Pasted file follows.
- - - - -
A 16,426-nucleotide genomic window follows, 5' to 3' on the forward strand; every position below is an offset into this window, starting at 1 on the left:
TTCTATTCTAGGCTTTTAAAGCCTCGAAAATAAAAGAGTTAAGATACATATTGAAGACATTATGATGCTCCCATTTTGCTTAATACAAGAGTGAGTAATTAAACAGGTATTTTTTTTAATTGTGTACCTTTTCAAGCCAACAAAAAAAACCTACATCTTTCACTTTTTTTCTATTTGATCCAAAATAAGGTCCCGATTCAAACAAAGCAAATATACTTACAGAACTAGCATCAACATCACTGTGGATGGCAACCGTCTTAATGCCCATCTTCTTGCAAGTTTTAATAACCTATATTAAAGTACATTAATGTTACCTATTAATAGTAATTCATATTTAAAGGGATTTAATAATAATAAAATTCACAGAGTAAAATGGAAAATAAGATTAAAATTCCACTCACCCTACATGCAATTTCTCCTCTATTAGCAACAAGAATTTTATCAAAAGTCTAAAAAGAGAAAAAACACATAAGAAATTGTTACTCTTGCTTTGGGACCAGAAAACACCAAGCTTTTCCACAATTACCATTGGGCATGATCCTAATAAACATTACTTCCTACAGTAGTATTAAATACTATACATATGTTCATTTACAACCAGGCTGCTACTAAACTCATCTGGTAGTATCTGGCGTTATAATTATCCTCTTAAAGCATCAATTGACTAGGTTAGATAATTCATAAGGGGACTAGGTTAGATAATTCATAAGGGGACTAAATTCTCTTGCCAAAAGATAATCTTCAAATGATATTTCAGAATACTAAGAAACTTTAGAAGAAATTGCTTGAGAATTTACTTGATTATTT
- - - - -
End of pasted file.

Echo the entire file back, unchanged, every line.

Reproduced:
A 16,426-nucleotide genomic window follows, 5' to 3' on the forward strand; every position below is an offset into this window, starting at 1 on the left:
TTCTATTCTAGGCTTTTAAAGCCTCGAAAATAAAAGAGTTAAGATACATATTGAAGACATTATGATGCTCCCATTTTGCTTAATACAAGAGTGAGTAATTAAACAGGTATTTTTTTTAATTGTGTACCTTTTCAAGCCAACAAAAAAAACCTACATCTTTCACTTTTTTTCTATTTGATCCAAAATAAGGTCCCGATTCAAACAAAGCAAATATACTTACAGAACTAGCATCAACATCACTGTGGATGGCAACCGTCTTAATGCCCATCTTCTTGCAAGTTTTAATAACCTATATTAAAGTACATTAATGTTACCTATTAATAGTAATTCATATTTAAAGGGATTTAATAATAATAAAATTCACAGAGTAAAATGGAAAATAAGATTAAAATTCCACTCACCCTACATGCAATTTCTCCTCTATTAGCAACAAGAATTTTATCAAAAGTCTAAAAAGAGAAAAAACACATAAGAAATTGTTACTCTTGCTTTGGGACCAGAAAACACCAAGCTTTTCCACAATTACCATTGGGCATGATCCTAATAAACATTACTTCCTACAGTAGTATTAAATACTATACATATGTTCATTTACAACCAGGCTGCTACTAAACTCATCTGGTAGTATCTGGCGTTATAATTATCCTCTTAAAGCATCAATTGACTAGGTTAGATAATTCATAAGGGGACTAGGTTAGATAATTCATAAGGGGACTAAATTCTCTTGCCAAAAGATAATCTTCAAATGATATTTCAGAATACTAAGAAACTTTAGAAGAAATTGCTTGAGAATTTACTTGATTATTT